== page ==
Jim Stacherski and his wife, Judy, were childhood sweethearts. When, as a young man, Jim went into the army, he told Judy that he could well be going to serve in Vietnam.
He told Judy that he didn’t want her worrying while he was away, and the relationship was ended. By the time Jim returned from service, Judy was already married.
30 years later, Judy and Jim both having lost their spouses, the phone rang at Mr. Stacherski’s house. It was Judy. The two then met after a three-decades separation, and 30 days later
the childhood sweethearts were married. According to Jim, “It was meant to be.”
After eight years of marriage, Judy had a mammogram and the news was devastating. Judy underwent a double mastectomy and it seemed for a time that all would be well. But the cancer returned. Judy was told that she had two months to live.
The Stacherskis reached out to their insurance agent because Judy was transitioning from her employer-sponsored plan to medicare. Judy had life insurance through a group
policy at work. The insurance agent asked whether this policy featured an accelerated death benefit. Judy, otherwise, would never have known. Most people’s
life contracts do not contain this feature.
The accelerated benefit attribute enabled Judy to use her death benefit to offset the financial devastation threatening the whole family. According to Jim, “If our agent
hadn’t called that option to our attention, I would have had to sell our house immediately. This money made our life together more comfortable. I was able to pay
all the bills, take time off work, and we were able to spend what time we had left together being together.”
Judy had been given two months to live. Jim says that she prayed to God for eight more years, and that is what Judy got. Judy Stacherski died on December 7, 2013. For eight
years the proceeds of a life insurance contract enabled the couple to live comfortably in their own home, for Judy to pass away in her own bed.
For many years the conventional wisdom has been that life insurance contracts ought never be treated as investments. Yet the conventional wisdom, to the extent that it was ever useful, is far from pertinent today. Indeed, it has always been the case that insurance products are only advisable given an individual’s unique circumstances.
The widespread understanding, retailed by financial advisers and CPAs, was that the product of choice in almost every situation is term insurance. Term insurance is like a rental car. It has a certain value for a delimited period of time, but the driver has no ownership rights. The purchaser of a 10-year term insurance policy is covered for some stipulated amount (let’s say $100,000), and if he or she doesn’t die during this ten years, the coverage lapses. The premiums paid during this decade go to the insurance company and that, as “they” say, is that. If the insured passes away during this time, the $100,000 benefit goes to the designated recipient. The insured, generally speaking, receives nothing.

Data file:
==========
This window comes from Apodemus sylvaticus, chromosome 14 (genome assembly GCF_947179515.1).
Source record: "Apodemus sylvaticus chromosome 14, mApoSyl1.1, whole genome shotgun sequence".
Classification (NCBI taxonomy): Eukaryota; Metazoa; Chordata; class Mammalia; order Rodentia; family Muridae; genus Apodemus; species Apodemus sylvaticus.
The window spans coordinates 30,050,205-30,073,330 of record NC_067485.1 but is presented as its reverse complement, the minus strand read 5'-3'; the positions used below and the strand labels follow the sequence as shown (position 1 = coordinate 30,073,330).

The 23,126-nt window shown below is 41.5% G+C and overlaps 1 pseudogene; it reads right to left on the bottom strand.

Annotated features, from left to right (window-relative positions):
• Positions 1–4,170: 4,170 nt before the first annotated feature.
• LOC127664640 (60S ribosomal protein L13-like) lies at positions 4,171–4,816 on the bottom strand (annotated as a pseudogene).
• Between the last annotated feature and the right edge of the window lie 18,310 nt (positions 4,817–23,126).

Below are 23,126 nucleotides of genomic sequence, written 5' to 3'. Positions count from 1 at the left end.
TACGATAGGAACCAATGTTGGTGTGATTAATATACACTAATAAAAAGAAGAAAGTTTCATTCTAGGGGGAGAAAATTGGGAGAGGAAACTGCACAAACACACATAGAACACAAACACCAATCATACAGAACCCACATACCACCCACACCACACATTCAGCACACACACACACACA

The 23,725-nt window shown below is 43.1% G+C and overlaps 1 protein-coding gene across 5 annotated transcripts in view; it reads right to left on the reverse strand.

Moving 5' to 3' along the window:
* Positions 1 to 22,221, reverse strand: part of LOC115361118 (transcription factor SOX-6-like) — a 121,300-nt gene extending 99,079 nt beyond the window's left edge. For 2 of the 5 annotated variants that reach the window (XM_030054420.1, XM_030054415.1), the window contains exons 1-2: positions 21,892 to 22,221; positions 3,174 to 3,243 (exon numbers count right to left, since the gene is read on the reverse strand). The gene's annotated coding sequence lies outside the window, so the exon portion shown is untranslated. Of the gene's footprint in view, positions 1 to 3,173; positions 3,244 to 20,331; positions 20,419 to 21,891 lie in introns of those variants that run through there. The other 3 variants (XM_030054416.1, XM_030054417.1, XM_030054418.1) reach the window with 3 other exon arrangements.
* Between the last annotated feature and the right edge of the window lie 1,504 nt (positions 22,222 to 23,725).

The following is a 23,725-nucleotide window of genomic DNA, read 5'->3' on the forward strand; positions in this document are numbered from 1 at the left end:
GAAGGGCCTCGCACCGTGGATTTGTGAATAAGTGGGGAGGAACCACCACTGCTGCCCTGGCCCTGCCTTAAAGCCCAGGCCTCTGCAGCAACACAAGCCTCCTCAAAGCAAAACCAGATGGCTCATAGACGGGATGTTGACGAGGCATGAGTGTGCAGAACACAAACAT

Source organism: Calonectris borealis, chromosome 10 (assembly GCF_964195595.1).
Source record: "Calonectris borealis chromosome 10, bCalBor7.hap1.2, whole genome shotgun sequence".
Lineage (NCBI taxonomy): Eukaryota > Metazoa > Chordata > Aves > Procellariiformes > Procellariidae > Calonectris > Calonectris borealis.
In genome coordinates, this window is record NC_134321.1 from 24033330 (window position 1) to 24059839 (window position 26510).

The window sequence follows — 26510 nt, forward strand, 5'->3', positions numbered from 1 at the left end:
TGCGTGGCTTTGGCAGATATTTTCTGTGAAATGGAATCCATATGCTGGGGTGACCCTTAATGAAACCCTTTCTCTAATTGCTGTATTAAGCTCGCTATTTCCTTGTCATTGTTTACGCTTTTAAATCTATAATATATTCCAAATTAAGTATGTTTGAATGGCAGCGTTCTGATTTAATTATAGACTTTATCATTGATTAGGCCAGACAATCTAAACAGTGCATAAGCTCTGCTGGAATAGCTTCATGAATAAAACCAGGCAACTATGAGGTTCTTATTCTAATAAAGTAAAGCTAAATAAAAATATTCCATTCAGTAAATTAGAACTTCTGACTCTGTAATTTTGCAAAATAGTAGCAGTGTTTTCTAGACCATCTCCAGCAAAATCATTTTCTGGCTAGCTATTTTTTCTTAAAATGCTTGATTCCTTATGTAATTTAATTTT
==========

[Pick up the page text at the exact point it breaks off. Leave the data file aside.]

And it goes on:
A permanent life insurance policy runs from the date of inception until the death of the insured. It isn’t like a rental car. It is instead like owning a vehicle that actually appreciates in value over time. A fairly typical permanent life contract presently accumulates what is called a “cash value” at 8 % tax-free. This return is roughly equivalent to that for the S & P 500 (7.95%) since its inception in 1957. The difference, of course, is that the life contract’s cash value is not subject to taxation.
If one is going to carry life insurance at all, and it does seem like a good idea in most circumstances, a persuasive argument can be made for a permanent policy. The cash-value feature insures a return of premium that just isn’t available in a term product, lowering substantially the overall cost of the insurance protection. Moreover, in recent years life insurance contracts have been modified in a number of ways that clearly benefit consumers. For instance, there is an “accelerated” feature that permits up to 100% of the death benefit to be made available in the event of a chronic, critical or terminal illness. And it was this feature that saved the Stacherski home and enabled the childhood sweethearts to spend their last years in peace and with dignity.